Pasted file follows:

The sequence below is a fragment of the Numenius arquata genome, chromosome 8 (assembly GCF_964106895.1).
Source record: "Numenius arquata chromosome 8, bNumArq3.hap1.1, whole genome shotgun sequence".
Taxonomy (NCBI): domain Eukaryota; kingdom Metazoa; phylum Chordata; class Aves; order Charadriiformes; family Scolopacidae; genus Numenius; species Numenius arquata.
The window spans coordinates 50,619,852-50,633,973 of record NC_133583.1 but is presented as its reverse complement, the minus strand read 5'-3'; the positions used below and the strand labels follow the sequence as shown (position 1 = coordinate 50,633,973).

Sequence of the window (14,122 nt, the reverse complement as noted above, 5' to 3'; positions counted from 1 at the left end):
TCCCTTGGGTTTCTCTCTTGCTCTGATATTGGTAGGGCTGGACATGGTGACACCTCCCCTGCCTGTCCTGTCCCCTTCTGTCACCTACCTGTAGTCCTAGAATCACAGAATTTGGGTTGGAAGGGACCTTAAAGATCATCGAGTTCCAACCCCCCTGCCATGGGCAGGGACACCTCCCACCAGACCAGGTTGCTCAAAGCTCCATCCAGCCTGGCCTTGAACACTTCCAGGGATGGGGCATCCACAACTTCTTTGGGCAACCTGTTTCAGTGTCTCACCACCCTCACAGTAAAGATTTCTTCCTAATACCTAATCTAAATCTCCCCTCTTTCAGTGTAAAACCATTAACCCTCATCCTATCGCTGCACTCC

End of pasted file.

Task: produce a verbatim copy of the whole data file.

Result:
The sequence below is a fragment of the Numenius arquata genome, chromosome 8 (assembly GCF_964106895.1).
Source record: "Numenius arquata chromosome 8, bNumArq3.hap1.1, whole genome shotgun sequence".
Taxonomy (NCBI): domain Eukaryota; kingdom Metazoa; phylum Chordata; class Aves; order Charadriiformes; family Scolopacidae; genus Numenius; species Numenius arquata.
The window spans coordinates 50,619,852-50,633,973 of record NC_133583.1 but is presented as its reverse complement, the minus strand read 5'-3'; the positions used below and the strand labels follow the sequence as shown (position 1 = coordinate 50,633,973).

Sequence of the window (14,122 nt, the reverse complement as noted above, 5' to 3'; positions counted from 1 at the left end):
TCCCTTGGGTTTCTCTCTTGCTCTGATATTGGTAGGGCTGGACATGGTGACACCTCCCCTGCCTGTCCTGTCCCCTTCTGTCACCTACCTGTAGTCCTAGAATCACAGAATTTGGGTTGGAAGGGACCTTAAAGATCATCGAGTTCCAACCCCCCTGCCATGGGCAGGGACACCTCCCACCAGACCAGGTTGCTCAAAGCTCCATCCAGCCTGGCCTTGAACACTTCCAGGGATGGGGCATCCACAACTTCTTTGGGCAACCTGTTTCAGTGTCTCACCACCCTCACAGTAAAGATTTCTTCCTAATACCTAATCTAAATCTCCCCTCTTTCAGTGTAAAACCATTAACCCTCATCCTATCGCTGCACTCC